The President’s male gaze meets her as she is walking, representing hope their relationship problems will one day see the light.
Then, after the ceremony Olivia and the President speedily walk out of the luncheon only to meet in the hallway. The sexual tension is growing, and once it becomes unbearable for the viewers the president snatches Olivia and pulls her into a closet only to be received by a slap, and a look of disgust. However, Olivia decides otherwise and consents to the sexual encounter, which is graphically displayed.
Olivia Pope’s character should represent more than a mistress, whose second job is to fix the problems that occur in the republic and with the President, which she only gets done through force and often in immoral ways. Developing Olivia as an individual, not associated with the three main figures of black women in mainstream media, is missing throughout the show and the episode. I believe the reason for this is because the viewers of the show’s personal sense of comfort have not changed from the time Mammy or Sapphire were developed. For the show to continue writers are forced to adhere to this view: “ The made for television images of Black women by refusing to portray them as having a natural connection to sexuality, serving Whites as local domestics, or acting as domineering or restraining forces within the Black family” ( Hollinger, 198). Especially in the particular scene, it should have stressed the importance of becoming a godparent and what figure Olivia will play in the child’s life. Also, Olivia’s reaction to slap the President represents her anger and her initial feeling of not wanting to have sex. However, because of the drama of the show, the white male gaze, and the extreme sexuality of Olivia, the sexual encounter occurs which viewers take pleasure in watching.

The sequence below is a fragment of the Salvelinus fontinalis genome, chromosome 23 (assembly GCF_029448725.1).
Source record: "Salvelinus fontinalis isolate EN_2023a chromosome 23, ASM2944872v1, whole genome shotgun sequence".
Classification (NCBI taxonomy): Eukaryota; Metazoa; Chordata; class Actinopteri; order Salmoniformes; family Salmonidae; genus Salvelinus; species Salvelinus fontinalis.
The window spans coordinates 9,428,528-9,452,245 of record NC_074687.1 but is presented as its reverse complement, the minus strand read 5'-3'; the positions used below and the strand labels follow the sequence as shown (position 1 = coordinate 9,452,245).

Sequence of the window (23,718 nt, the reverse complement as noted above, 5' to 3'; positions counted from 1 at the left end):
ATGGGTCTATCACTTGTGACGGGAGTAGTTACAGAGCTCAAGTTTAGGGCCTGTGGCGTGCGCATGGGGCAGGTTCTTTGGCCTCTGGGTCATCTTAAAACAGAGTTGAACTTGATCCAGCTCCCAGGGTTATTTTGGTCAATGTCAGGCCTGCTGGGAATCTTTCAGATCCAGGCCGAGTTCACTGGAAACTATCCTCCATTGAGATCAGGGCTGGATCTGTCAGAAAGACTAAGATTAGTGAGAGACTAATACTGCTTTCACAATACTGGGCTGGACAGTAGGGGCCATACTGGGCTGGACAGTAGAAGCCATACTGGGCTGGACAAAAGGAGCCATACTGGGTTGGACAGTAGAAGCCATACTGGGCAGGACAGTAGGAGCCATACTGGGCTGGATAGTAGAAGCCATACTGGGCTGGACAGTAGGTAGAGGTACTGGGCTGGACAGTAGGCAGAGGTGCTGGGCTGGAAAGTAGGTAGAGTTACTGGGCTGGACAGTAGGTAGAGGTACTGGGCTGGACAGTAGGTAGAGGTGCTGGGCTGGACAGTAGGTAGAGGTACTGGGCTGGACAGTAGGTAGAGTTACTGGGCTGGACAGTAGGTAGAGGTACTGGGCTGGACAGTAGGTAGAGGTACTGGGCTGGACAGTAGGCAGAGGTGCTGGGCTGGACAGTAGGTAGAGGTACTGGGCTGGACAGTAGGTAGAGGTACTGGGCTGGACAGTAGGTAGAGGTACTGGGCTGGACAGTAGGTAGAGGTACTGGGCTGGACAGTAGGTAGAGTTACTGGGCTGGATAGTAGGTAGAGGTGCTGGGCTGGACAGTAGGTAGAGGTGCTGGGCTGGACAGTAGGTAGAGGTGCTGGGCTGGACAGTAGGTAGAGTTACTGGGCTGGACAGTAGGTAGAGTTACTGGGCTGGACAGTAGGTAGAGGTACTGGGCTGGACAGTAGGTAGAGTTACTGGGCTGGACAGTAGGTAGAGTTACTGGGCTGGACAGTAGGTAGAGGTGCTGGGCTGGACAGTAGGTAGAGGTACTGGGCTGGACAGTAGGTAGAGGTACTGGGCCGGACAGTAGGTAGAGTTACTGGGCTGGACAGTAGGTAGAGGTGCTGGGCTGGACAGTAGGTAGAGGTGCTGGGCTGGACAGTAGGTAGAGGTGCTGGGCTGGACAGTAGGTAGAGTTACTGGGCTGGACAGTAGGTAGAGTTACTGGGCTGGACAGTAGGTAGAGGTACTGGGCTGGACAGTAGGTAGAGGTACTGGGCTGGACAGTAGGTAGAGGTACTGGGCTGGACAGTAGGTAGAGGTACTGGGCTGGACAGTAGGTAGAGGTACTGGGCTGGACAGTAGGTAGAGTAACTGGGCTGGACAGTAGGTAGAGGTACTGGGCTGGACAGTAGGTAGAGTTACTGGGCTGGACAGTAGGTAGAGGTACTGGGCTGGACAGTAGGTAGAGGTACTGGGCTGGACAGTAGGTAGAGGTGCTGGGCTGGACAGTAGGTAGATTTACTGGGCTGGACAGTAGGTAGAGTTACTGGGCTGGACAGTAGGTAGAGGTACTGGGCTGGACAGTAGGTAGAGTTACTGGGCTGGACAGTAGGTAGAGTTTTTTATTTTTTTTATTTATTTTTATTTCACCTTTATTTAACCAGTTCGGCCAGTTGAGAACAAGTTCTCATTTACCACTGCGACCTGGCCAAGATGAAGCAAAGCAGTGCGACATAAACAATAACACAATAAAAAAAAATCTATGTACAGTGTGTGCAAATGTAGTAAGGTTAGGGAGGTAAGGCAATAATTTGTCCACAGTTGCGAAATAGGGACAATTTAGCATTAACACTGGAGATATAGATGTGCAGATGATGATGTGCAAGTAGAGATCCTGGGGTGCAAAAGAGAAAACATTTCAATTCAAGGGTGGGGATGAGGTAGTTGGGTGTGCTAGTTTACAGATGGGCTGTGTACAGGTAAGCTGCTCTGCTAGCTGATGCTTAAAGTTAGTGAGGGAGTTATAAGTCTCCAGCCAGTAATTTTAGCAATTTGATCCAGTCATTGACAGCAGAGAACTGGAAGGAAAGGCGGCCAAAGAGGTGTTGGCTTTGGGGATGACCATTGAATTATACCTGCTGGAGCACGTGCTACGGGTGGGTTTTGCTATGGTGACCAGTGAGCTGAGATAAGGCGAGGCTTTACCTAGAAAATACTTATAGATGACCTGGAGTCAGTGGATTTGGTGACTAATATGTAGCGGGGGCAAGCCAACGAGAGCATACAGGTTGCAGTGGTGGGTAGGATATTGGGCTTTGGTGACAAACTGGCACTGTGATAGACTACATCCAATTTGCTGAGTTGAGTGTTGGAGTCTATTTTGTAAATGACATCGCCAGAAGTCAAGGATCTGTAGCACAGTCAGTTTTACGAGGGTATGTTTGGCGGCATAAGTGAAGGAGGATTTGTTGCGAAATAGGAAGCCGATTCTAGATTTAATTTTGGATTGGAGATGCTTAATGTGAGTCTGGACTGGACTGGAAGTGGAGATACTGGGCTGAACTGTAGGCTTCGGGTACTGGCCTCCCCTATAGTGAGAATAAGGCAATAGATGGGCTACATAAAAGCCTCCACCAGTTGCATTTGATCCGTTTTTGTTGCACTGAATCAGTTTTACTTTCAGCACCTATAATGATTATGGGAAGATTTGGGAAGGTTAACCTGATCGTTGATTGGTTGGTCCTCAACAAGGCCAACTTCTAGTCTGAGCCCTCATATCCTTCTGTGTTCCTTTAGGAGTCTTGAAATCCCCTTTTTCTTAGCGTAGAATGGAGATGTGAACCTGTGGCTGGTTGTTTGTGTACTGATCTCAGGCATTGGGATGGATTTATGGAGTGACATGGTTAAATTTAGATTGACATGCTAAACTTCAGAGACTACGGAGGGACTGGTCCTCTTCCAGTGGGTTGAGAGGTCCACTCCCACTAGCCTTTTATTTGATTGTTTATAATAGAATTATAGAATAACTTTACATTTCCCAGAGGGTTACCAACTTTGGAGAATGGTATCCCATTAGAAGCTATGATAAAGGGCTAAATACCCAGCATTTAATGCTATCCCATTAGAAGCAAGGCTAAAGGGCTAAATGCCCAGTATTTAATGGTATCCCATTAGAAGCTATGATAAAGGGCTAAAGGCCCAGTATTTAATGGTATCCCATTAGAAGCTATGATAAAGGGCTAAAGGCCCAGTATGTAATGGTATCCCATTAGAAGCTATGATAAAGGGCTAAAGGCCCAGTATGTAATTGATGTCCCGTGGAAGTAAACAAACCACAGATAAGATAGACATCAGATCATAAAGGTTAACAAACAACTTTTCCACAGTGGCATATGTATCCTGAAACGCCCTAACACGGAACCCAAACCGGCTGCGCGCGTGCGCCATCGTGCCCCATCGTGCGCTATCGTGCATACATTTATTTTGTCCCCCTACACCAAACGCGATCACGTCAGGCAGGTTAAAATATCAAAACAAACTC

Olivia fulfills all three images of black women in the media in hopes of her being a “new representation”, or a new figure for women of color to relate: “She seamlessly switches between each in ways that would lead us to believe she transcends them. In this way, Scandal very subtly tricks us into celebrating these images as opposed to being critical of them and demanding better” (Maxwell). The way the character of Olivia Pope switches between the three representations of black women in the media does not give her a uniqueness, or a new representation of a black woman in today’s media culture. The constant switching of characteristics within Olivia force viewers to look on the surface of the situation and take comfort in the drama unfolding throughout the episode, rather than taking pride in her ability to solve problems or becoming a pivotal leader within her profession.
I used an oppositional gaze to connect to Olivia Pope through her characteristics and willingness to help others. Although I am a woman of color, it was hard for me to connect with her through the color of our skin because it is never acknowledged or praised. Instead of connecting directly through outward appearances, I connect with her through her characteristics of a woman domineering in her field of work through education, teamwork, expertise, and professionalism when not dealing with the President. Further, I have done research on the real person Olivia’s character is based on, Judy Smith, who is a figure I can relate to on the physically and characteristically. Judy is a law school graduate, owning two public relations firms within the United States, and working with a range of clientele while maintaining her professional standards. Ms. Smith is a woman of color myself and others can aspire to be like because she is an individual with personal values and morals that are evident in her work. Further, in the show Olivia does inspire me to take command of a room, which she does repeatedly in the episode, and show loyalty toward her work and her mission. When I become a lawyer, I hope to maintain some of these characteristics and apply them in my professional life. Although, I do have to admit I take pleasure in the scandals of the show and surprisingly have never missed an episode.
Maxwell online article:
Maxwell, Brandon. “Olivia Pope and the Scandal of Representation – The Feminist Wire.” The Feminist Wire. N.p., 07 Feb. 2013. Web. 18 Feb. 2015. <http://thefeministwire.com/2013/02/olivia-pope-and-the-scandal-of-representation/>.
Still Images of Olivia and the President:Season 2, Episode 14. Digital image.
Season 2, Episode 14. Digital image. Netflix. N.p., n.d. Web. 18 Feb. 2015. <http://www.netflix.com/WiMovie/70197057?trkid=13462100>.
Gifs of Season 2, Episode 14. Digital image. Awesomely Luvvie. N.p., 15 Feb. 2015. Web. 18 Feb. 2015. <http://www.awesomelyluvvie.com/2013/02/whiskey-tango-foxtrot-scandal-episode-14-recap.html>.